Tuesday, August 6, 2013

The Great Non-Rotation

The Investment Company Institute (ICI) estimated weekly net cash outflow from bond mutual funds of $13.5 billion during the week of June 12.  This followed a staggering $10.9 billion outflow the previous week.  So began a steady exodus from bonds and bond funds in June that has continued until now. 

Until recently, bonds were the safe haven du jour among investors who preferred to park cash in low-yielding debt instruments in the wake of the 2008-2009 credit crisis.  Investors never got over their fear of equities, even as stocks outperformed in the years 2009 through 2013 to date.  The dramatic leap in Treasury yields over the last three months changed this attitude, however. 

Since June investors have continued running for the exits in the bond market.  Last month’s bankruptcy of Detroit only added to this impetus and resulted in wholesale dumping of municipal bond funds.  In the last two weeks investors have increasingly unloaded muni-bond funds, so much so that the disturbingly high number of new 52-week lows on the NYSE has been comprised almost entirely of these funds.  Witness Tuesday’s 191 new lows; it marks the first times since June 25 that there were more new lows than new highs.  It’s also the first time since June 25 that there were anywhere near this many new lows.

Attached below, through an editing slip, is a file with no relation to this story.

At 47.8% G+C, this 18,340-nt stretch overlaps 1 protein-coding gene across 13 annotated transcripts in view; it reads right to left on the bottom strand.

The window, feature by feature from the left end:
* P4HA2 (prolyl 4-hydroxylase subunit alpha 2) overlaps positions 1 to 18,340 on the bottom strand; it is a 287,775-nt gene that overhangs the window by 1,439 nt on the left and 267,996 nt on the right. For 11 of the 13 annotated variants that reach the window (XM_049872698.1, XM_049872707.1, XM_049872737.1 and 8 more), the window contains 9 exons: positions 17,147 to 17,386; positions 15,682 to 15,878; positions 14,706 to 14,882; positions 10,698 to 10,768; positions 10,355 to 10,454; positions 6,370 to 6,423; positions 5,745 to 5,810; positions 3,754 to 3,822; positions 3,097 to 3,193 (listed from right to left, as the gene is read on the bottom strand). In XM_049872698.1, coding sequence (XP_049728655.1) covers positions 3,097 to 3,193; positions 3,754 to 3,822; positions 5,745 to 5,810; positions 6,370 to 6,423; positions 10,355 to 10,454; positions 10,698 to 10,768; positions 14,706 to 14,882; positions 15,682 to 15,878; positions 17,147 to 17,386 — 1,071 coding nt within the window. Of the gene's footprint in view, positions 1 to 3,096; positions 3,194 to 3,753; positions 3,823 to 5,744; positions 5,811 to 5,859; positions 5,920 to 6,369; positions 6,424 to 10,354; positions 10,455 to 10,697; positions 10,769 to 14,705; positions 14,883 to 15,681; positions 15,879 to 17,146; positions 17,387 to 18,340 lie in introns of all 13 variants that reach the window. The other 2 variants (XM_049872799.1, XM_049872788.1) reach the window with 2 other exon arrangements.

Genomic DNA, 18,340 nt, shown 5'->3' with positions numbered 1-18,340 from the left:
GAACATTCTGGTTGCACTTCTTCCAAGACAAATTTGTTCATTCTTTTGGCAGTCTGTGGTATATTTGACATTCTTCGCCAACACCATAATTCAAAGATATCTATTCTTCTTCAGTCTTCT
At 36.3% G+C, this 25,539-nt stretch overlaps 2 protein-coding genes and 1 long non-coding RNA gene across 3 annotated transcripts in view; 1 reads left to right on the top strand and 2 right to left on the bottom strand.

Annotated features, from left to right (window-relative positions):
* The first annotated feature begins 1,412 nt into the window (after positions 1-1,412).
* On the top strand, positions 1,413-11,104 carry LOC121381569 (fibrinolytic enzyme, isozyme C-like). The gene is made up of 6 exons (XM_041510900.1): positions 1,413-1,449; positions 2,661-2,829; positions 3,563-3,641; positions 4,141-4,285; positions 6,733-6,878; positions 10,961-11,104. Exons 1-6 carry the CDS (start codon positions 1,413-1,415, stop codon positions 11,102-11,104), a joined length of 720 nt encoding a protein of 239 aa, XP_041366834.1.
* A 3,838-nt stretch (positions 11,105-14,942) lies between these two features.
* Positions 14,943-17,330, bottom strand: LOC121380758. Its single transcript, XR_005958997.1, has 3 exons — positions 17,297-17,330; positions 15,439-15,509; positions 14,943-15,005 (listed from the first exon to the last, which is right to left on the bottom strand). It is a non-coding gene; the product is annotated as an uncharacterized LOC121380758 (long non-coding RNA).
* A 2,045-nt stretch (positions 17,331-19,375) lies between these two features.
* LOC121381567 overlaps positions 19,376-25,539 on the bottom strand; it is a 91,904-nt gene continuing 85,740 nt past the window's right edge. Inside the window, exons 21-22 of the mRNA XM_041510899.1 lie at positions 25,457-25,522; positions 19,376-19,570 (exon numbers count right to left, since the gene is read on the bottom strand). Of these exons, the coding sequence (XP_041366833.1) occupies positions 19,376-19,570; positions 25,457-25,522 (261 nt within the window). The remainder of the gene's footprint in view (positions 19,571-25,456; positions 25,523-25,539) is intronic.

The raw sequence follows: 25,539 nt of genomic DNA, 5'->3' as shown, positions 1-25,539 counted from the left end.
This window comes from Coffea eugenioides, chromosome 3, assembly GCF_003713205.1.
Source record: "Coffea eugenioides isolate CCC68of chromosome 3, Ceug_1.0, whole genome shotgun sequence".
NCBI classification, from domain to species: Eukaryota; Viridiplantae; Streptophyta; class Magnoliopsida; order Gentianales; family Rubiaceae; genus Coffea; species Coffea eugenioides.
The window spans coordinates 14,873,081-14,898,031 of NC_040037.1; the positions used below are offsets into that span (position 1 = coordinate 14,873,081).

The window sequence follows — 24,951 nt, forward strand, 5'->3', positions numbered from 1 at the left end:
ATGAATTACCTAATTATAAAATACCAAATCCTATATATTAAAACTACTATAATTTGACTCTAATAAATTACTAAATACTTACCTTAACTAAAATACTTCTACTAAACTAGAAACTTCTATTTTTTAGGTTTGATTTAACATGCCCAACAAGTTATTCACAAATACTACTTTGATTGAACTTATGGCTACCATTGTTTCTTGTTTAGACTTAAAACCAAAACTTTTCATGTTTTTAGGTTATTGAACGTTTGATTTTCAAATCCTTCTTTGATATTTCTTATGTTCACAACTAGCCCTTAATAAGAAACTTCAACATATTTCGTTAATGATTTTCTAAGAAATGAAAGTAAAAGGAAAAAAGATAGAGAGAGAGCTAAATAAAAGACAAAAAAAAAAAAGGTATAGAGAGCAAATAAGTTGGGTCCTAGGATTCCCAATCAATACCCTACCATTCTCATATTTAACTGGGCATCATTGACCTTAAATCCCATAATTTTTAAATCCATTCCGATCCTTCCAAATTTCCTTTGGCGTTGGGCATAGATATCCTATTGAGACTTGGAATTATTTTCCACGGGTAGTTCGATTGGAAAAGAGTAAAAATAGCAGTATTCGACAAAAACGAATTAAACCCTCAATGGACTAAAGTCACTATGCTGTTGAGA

So with investors running to the exits for bonds, does this mean we’ll finally see the long-awaited rush into equities the experts have been predicting?  Well it hasn’t happened yet as the following chart, courtesy of Dr. Ed Yardeni’s blog (blog.yardeni.com) shows.  

Dr. Yardeni points out that during the two weeks of June 5-12 when bond fund outflows totaled $24.4 billion, equity fund inflows actually had net outflows of $2.0 billion.  Clearly the “Great Rotation” that Wall Street is hoping for isn’t happening.

First it was the euro, then gold and silver, then the emerging markets, then bonds.  One “safe haven” after another has been shot down.  The proverbial “last Indian standing” is the U.S. stock market, yet the average retail investor isn’t exactly making tracks to jump on this bandwagon.  If not stocks, where are investors’ funds going?  For now the movement is into cash as investors remain unconvinced that long-term stability has returned to the financial market.